`I have never read a novel about animals and the British countryside - with the single exception of BB's The Wild Lone - which has so moved or entranced me. Never' John Lewis-Stempel This is the story of Wulfgar, the dark-furred fox of Dartmoor, and of his nemesis, Scoble the trapper, in the seasons leading up to the pitiless winter of 1947. As breathtaking in its descriptions of the natural world as it is perceptive in its portrayal of damaged humanity, it is both a portrait of place and a gripping story of survival. Uniquely straddling the worlds of animals and men, Brian Carter's A Black Fox Running is a masterpiece: lyrical, unforgiving and unforgettable.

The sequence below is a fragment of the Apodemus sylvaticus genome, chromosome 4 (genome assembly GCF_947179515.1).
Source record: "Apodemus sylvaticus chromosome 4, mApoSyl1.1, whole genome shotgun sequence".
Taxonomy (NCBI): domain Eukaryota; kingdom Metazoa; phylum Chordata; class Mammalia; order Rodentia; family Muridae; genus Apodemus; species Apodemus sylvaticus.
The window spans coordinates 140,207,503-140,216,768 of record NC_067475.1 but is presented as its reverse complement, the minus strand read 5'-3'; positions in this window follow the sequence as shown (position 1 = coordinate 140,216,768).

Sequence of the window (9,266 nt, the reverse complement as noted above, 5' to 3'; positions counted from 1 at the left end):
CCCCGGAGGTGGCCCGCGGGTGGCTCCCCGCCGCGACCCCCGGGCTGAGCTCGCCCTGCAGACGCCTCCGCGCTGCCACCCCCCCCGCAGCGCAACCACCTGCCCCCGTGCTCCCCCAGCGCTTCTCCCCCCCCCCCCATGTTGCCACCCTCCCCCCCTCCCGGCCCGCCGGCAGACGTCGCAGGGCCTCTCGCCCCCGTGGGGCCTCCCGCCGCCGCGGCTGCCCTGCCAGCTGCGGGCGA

AUTHOR: Brian Carter was an artist, poet, columnist, children's author, naturalist and broadcaster who influenced a generation of nature writers. His six novels all explore man's relationship with nature, the first of which, A Black Fox Running, was published in 1981. His art was exhibited at the Royal Academy in London and at galleries in Paris, Germany, Holland and Canada, and he had a one-man show on London's West End. He fought and won many conservation battles for the English countryside and had a great love of the natural world, particularly of Dartmoor, living in sight of it for most of his life. Melissa Harrison's debut novel Clay won the Portsmouth First Fiction Award, was selected for Amazon's `Rising Stars' programme and chosen by Ali Smith as a Book of the Year for 2013. Her second novel At Hawthorn Time was shortlisted for the Costa Novel Award 2015 and longlisted for the Baileys Women's Prize for Fiction 2016. Rain, a work of non-fiction, was longlisted for the 2016 Wainwright Prize. Her new novel is All Among the Barley and will also be published by Bloomsbury. A freelance writer, occasional photographer and columnist for The Times, the Weekend FT and the Guardian, she lives in South London.